After a week of training camp, it appears the Indianapolis Colts have no worries on that front.
"Right when you see a throw you think you might never see again, five or 10 plays later, you see another 'wow' play," coach Chuck Pagano explained to Jones. "He's just loaded with them."
No NFL quarterback attempted more passes of 20-plus yards than Luck last season. Observers and teammates alike wonder how Luck will fare under new coordinator Pep Hamilton and his so-called "No Coast" offense after excelling in Bruce Arians' vertical attack as a rookie.
"I asked Andrew what he thought (of Hamilton)," Reggie Wayne said.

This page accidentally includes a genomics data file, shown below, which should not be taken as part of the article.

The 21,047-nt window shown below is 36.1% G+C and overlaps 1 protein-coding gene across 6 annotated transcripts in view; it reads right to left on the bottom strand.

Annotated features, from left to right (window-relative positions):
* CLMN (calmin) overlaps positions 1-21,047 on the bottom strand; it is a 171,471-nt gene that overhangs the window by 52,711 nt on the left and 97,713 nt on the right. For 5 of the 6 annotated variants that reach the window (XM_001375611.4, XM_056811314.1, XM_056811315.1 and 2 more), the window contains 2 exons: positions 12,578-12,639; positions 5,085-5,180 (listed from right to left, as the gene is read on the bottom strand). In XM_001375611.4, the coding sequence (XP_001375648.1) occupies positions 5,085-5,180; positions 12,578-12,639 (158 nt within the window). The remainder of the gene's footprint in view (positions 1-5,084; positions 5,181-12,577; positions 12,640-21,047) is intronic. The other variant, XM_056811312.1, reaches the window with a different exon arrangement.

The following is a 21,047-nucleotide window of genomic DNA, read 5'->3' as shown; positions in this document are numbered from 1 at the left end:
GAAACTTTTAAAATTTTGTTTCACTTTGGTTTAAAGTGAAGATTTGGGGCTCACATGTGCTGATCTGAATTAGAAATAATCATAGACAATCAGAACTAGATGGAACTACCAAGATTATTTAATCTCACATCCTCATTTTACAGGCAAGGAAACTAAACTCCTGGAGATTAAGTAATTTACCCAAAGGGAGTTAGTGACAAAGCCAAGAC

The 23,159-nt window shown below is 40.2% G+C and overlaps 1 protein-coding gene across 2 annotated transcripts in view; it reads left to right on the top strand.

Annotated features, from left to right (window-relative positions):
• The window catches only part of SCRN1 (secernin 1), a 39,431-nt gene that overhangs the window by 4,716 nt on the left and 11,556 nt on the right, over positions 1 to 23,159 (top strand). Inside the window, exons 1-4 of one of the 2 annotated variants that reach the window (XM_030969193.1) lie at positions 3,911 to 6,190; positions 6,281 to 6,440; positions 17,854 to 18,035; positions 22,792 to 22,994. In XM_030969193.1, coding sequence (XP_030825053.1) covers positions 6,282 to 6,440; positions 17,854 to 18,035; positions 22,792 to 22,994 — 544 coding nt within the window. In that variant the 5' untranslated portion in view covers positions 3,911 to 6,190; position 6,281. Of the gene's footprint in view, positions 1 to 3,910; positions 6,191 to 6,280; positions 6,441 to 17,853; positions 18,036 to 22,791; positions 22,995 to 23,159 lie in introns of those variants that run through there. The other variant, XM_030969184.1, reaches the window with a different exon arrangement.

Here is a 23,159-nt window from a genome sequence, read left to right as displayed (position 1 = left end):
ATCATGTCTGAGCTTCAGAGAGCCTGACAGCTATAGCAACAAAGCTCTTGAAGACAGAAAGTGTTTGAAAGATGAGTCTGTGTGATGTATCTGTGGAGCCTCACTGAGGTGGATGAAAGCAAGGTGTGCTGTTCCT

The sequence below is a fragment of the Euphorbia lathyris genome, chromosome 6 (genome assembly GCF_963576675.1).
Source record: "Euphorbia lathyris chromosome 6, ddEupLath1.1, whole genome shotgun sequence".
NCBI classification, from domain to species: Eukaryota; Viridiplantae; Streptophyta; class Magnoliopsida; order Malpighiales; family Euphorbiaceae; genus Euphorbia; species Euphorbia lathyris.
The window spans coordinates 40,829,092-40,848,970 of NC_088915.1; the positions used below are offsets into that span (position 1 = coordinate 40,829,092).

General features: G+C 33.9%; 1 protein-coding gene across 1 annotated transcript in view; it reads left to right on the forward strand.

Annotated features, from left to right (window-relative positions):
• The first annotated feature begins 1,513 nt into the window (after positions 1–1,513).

Luck, who played under Hamilton at Stanford, quickly responded: "We got the right guy." The two work together so closely that it's Luck who often corrects Hamilton on matters of playbook and execution.
The Colts were the first team in league history to win 11 or more games while having a negative point differential. They also played the NFL's easiest schedule and went an aberrant 9-1 in games decided by one touchdown or less.
All of those outliers are unrepeatable. There will be growing pains with this young offense. What's already evident, though, is that this unit has the potential to be one of the highest-scoring ones in the NFL for the next half-decade.